Officials and organizations around the state and country are speaking out on the Supreme Court’s historic decision overturning of Roe v. Wade.
Gov. Tony Evers spoke against the decision as earlier this week the Wisconsin State Legislature rejected his effort to repeal Wisconsin’s pre-Roe criminal abortion ban.
“We will fight this decision in every way we can with every power we have. As people in Wisconsin and across our country make their voices heard in the days and months ahead, we will do so peacefully and without violence. I’ve said it before, and I’ll say it again today: I will never stop fighting to make sure that every single Wisconsinite has the right to consult their family, their faith, and their doctor to make the reproductive healthcare decision that is right for them, and without interference from politicians or members of the Supreme Court who don’t know anything about their life circumstances, values, or responsibilities,” said Evers.
Wisconsin Medical Society called for action and voiced concerns about patient-physician relationships in Wisconsin.
“The Wisconsin Medical Society supports legislation that would acknowledge the right of a physician to perform and give advice on this medical procedure – or refuse to do so according to the physician’s training, experience and conscience…The health and safety of our patients is our top priority. Wisconsin law should reflect that priority and ensure physicians can have full and frank discussions with patients about their health care without fear of imprisonment,” the organization said in a statement.
The Wisconsin Department of Health Services reported in April that the state induced 6,430 abortions in 2020 compared with the 17,886 reported abortions in 1988. The state’s abortion ratio is 10 abortions per 100 live births.
President of the American Bar Association, Reginald Turner revealed that they organization had attempted to aid in upholding Roe.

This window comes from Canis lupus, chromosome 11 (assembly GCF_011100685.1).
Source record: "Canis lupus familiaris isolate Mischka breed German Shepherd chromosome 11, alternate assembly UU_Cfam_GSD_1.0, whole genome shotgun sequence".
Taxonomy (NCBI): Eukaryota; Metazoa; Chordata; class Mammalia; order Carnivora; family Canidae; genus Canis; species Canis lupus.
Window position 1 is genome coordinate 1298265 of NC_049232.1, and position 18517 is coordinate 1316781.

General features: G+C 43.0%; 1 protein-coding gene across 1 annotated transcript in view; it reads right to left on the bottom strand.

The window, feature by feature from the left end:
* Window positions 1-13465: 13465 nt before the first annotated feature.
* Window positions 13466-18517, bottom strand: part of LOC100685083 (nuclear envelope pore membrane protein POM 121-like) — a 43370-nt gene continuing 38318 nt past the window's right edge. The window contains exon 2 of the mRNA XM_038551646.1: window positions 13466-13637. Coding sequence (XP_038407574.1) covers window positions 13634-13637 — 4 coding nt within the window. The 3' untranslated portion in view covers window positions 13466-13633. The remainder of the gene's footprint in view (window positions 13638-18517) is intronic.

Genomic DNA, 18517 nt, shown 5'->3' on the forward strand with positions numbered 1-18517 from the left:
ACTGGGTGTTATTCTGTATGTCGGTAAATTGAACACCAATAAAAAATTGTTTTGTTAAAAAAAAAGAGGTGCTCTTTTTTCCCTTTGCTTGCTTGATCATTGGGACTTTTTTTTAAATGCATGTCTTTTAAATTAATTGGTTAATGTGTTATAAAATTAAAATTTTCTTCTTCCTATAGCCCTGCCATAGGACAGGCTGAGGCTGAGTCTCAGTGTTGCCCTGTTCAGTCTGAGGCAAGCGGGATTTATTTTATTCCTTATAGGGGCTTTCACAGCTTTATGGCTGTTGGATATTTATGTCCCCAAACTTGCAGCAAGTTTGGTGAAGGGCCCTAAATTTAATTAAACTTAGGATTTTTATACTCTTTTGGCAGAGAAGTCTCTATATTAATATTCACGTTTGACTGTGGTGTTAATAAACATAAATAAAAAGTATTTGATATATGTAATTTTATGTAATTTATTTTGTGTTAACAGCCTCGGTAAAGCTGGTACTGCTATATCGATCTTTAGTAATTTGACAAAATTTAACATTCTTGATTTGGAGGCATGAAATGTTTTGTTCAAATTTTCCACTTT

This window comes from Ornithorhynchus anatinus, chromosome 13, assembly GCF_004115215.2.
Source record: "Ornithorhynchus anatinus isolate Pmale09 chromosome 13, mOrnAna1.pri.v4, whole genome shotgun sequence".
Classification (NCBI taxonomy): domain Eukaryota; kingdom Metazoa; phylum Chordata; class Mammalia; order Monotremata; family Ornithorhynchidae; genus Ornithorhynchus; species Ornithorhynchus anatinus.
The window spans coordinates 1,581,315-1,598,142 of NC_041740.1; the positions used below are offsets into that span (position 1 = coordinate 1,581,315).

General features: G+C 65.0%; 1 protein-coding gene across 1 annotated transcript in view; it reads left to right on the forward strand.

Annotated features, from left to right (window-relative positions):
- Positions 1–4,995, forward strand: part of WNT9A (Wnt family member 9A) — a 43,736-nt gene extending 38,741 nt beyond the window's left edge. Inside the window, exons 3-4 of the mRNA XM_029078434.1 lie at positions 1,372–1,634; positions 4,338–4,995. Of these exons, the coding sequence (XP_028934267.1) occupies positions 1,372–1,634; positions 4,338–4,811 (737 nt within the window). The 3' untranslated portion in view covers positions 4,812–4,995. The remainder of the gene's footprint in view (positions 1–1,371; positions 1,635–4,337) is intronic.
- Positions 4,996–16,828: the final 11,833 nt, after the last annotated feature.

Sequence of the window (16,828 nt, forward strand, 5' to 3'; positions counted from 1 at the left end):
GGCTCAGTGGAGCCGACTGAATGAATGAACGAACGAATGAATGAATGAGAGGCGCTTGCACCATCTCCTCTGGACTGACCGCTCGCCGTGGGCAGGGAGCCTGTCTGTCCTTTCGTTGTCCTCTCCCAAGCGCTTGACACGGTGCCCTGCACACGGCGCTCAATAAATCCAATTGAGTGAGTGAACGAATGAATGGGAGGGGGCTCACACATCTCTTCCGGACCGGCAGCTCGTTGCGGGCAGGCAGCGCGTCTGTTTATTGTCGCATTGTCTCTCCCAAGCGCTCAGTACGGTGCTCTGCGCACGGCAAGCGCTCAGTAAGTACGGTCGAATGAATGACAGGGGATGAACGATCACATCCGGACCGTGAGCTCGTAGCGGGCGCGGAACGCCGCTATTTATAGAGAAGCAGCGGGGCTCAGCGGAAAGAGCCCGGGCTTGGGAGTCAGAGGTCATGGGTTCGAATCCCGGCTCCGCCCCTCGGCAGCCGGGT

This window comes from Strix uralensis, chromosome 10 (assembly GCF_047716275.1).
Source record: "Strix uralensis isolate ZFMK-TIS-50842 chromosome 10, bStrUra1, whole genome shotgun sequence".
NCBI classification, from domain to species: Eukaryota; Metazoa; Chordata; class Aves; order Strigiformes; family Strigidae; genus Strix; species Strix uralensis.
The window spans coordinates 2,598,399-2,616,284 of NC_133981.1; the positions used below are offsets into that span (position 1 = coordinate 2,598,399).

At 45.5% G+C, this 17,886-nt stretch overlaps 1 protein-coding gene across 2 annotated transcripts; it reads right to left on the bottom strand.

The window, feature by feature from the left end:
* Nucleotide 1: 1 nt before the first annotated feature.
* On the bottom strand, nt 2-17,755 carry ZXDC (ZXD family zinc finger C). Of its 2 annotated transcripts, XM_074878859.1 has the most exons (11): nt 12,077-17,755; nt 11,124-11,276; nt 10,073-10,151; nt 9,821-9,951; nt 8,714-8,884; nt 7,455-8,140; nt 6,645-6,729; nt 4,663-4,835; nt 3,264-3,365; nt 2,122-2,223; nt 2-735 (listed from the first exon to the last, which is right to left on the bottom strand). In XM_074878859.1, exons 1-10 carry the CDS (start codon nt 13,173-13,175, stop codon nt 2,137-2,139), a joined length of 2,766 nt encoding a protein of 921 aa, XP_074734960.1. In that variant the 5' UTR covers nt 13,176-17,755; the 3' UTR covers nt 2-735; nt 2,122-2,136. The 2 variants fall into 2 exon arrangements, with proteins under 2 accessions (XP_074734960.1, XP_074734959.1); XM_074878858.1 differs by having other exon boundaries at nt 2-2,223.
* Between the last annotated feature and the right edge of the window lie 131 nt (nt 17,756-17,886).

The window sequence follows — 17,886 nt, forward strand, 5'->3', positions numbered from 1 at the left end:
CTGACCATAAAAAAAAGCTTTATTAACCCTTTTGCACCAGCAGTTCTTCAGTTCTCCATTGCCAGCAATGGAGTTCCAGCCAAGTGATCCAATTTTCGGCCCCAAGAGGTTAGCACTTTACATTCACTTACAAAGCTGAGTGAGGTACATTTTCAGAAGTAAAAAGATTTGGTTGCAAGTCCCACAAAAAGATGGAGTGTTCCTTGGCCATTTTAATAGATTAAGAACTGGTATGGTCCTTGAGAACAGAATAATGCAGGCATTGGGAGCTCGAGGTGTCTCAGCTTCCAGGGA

“In an amicus brief filed in Dobbs v. Jackson Women’s Health Organization, the ABA had urged the Court to uphold Roe v. Wade and its subsequent line of decisions. The brief cited the extensive legal precedent, the irreparable harm that reversing Roe would cause women and the disproportionate effect of a change in the law on women of color,” said Turner in an official statement. “In addition to supporting reproductive choice, the ABA opposes the criminal prosecution of any person for having an abortion. In light of the Supreme Court’s decision, the ABA has created the Law, Society and the Judiciary Task Force that will address, as appropriate, issues related to the Dobbs decision. It will also examine ways the association can continue its work to enhance respect for the judiciary and advance the Rule of Law.”
Other legal organizations around the country disagree with the decision.
Cary Franklin, faculty director of the UCLA Law Center on Reproductive Health, Law and Policy, said, “The majority opinion holds that the right to abortion is not one of the liberties protected by the U.S. Constitution. In so doing, it strips away federal constitutional protections that have granted generations of American women the right to decide for themselves if and when to grow their families.”
Katie Keith, director of the Health Policy and the Law Initiative at the O’Neill Institute for National and Global Health Law at Georgetown University Law Center called it “nothing short of a death sentence for some women.”
“Access to abortion services, and related services like miscarriage management, will be even more dismal than they are now and will disproportionately burden low-income women and women of color who are already more likely to face barriers to abortion,” said Keith in a statement. “No one should be forced to carry a pregnancy and give birth against their will.”